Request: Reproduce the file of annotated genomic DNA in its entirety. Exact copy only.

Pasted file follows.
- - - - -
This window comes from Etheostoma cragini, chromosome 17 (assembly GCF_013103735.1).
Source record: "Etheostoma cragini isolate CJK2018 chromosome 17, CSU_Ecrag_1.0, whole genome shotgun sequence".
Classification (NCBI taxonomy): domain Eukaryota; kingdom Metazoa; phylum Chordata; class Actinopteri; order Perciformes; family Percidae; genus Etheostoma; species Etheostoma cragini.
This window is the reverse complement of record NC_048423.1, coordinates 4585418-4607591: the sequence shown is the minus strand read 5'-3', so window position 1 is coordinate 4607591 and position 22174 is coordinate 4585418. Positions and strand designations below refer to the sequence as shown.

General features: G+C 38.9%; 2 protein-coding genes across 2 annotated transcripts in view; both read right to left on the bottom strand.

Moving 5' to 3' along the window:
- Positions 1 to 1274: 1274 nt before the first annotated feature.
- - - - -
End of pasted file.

This window comes from Etheostoma cragini, chromosome 17 (assembly GCF_013103735.1).
Source record: "Etheostoma cragini isolate CJK2018 chromosome 17, CSU_Ecrag_1.0, whole genome shotgun sequence".
Classification (NCBI taxonomy): domain Eukaryota; kingdom Metazoa; phylum Chordata; class Actinopteri; order Perciformes; family Percidae; genus Etheostoma; species Etheostoma cragini.
This window is the reverse complement of record NC_048423.1, coordinates 4585418-4607591: the sequence shown is the minus strand read 5'-3', so window position 1 is coordinate 4607591 and position 22174 is coordinate 4585418. Positions and strand designations below refer to the sequence as shown.

General features: G+C 38.9%; 2 protein-coding genes across 2 annotated transcripts in view; both read right to left on the bottom strand.

Moving 5' to 3' along the window:
- Positions 1 to 1274: 1274 nt before the first annotated feature.